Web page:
And I got to make Del an Elizabethan collar out of some blue-and-white ticking I had in the stash, and his poor self-pity face, when it's not making me sad for him, is quite hysterical.
So anyway, instead of pictures of my bean-stumps (sobs and tears and tears and more sobs) or pictures of poor Del, I will give you pictures of my flower garden.
This is the first year the garden itself is really starting to look good. I never realized how long a road "decent" can be when you start with a blank slate. Also, the depth of the bed is daunting. I've done lots of two-foot-wide foundation plantings-- those I can handle. This is a whole different ball game, and it's shady.
But this was the before...
...and though the garden does look a lot better in person, in the pictures above you can see the snowball bush that's getting tall enough to hide our fuel tank fill pipe, and and the pretty leaves of everything, and the foamflower that's blooming against the rich purple ligularia leaves... oh, it is all so pretty out there. The two hydrangeas I planted on either side of the porch did not die, over the course of the long hard winter, and are now rebounding triumphantly.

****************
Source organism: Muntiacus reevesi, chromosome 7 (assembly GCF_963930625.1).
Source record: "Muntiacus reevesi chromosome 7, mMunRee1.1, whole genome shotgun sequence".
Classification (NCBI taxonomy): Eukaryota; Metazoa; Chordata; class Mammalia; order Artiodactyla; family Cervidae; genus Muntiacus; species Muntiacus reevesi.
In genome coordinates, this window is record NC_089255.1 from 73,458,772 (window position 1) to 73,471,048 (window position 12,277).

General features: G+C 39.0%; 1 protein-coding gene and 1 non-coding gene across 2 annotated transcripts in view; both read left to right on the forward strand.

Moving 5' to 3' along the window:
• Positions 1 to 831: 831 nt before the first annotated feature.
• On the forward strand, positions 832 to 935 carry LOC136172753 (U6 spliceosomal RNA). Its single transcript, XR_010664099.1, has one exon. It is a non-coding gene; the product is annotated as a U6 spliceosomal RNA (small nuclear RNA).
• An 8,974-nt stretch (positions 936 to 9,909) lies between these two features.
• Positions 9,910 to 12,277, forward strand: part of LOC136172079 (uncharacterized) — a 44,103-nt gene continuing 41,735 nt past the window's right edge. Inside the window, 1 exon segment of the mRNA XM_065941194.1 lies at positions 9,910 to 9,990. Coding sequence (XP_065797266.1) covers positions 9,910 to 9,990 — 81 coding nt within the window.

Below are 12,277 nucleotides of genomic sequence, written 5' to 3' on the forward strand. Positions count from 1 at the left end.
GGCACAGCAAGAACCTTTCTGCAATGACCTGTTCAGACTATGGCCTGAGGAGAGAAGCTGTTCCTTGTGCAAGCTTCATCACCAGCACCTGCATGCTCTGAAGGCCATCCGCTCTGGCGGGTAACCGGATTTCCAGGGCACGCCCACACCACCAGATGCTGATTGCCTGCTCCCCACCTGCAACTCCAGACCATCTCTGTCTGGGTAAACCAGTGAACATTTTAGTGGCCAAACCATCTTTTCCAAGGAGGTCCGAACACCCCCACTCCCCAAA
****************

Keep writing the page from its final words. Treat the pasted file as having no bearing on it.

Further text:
It certainly has come a long way from weeds-and-sedum-and-a-few-ferns-and-more-weeds, and that is satisfying. A total transformation.
I bring to you today slightly different view of garden from alternate garden-view window (the guest room).
Because this is view from usual garden view window (office).
We are overdue for a garden update, aren't we? This was the last one. TWO freaking WEEKS AGO! It was a different world back then, friends. Men were men, women were strong... wait. Wrong sentiment.
Women are stronger now, because women (namely woman) are dealing with a gallon of peas every damn day. I haven't done anything with any of the glorious greens I've grown, other than an occasional salad, and I sent ALL my garlic scapes home with last night's dinner guests, because the peas are keeping me so busy.
But I pause, still. I pause nearly every day, en route to garden, and say WOW, look at this little patch of glory today! This fun jumble of stuff that was pink and yellow last week, and now is coming on red and white, as the poppies bloom amid the ripening currants.